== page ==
Its the 1960s at the University of Toronto. Doug is a well-liked senior with an equally popular girlfriend. Peter is a shy freshman, and new to the big city. Peter and Doug become best ...
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Its the 1960s at the University of Toronto. Doug is a well-liked senior with an equally popular girlfriend. Peter is a shy freshman, and new to the big city. Peter and Doug become best friends and soon start going to concerts, drinking, and playing in the snow together. When Doug brings Peter to a steam bath and washes his back, the friendship seems headed to a whole new level, at least in Doug's mind. But when Peter emerges from a party after having sex with a co-ed, things get even more complicated...Written by
Havan Ironoak <Havan_Ironoak@bigfoot.com>
[Director David Cronenberg on the influence Winter Kept Us Warm (1965) had on his career:] "I can't say the 'University of Toronto' led me to horror, but what it did do was lead me to cinema, though I never studied cinema. There was a student called David Secter who was making a movie called Winter Kept Us Warm (1965), which starred some friends of mine. And it never occurred to me that you could make a movie. It was unlike someone growing up in LA where everybody's parents were in the business. In Toronto, no one's parents were in the movie business because there wasn't a movie business.(...) The number of films I've seen that have impressed me is endless. But actually, Winter Kept Us Warm (1965) is the most influential film of my life in a weird way. It wasn't a horror film - it was a drama about students coping with life at the 'University of Toronto' - and it wasn't because of its artistry. It was just the fact it was made. It's hard to reproduce the shock I felt when I saw my classmates on screen in a real movie, acting. It was like magic: you are watching TV and suddenly you are in the TV, acting in some TV series. It was that kind of shock." ('The Guardian' 14th Sept. 2014) See more »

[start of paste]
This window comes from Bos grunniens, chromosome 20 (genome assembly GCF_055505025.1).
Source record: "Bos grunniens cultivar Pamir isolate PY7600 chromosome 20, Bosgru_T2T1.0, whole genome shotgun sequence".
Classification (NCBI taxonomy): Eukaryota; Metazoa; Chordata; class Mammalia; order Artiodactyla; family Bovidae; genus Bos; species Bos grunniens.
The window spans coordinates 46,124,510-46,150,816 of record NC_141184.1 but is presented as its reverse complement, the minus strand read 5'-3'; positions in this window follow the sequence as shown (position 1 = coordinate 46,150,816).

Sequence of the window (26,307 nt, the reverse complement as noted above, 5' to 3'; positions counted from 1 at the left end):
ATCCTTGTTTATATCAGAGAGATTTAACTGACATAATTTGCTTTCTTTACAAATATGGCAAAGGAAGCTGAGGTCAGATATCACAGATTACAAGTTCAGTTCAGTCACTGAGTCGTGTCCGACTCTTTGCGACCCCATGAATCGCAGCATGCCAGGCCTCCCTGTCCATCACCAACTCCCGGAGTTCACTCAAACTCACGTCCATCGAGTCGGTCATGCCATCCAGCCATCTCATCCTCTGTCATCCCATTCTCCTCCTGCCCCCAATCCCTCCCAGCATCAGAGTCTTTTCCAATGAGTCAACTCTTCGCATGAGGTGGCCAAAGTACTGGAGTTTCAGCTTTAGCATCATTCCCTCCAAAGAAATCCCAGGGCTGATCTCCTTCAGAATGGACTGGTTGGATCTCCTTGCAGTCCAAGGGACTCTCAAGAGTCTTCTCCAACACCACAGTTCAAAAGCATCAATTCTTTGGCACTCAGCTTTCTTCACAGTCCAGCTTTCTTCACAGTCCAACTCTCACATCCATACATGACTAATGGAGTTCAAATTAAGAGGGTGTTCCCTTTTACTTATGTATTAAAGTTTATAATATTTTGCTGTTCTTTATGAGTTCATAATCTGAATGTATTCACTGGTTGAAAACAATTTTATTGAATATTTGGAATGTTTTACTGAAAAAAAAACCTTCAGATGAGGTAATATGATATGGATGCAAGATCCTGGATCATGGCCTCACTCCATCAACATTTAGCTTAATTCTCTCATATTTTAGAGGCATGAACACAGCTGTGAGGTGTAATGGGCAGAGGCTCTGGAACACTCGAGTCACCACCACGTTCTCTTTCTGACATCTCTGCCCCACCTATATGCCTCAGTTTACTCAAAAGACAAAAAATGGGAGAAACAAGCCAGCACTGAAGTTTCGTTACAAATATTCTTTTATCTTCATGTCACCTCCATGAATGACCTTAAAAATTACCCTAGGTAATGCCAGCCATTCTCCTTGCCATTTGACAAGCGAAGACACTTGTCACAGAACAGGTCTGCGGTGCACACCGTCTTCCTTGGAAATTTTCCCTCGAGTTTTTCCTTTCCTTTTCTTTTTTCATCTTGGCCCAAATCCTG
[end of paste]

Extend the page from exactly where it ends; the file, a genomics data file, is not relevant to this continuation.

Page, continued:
This ambitious student feature, shot at the University of Toronto, holds an important place in the history of independent Canadian film making. It was the first Canadian film to be invited to the Cannes film festival. It is also an important early film touching the subject of homosexuality.
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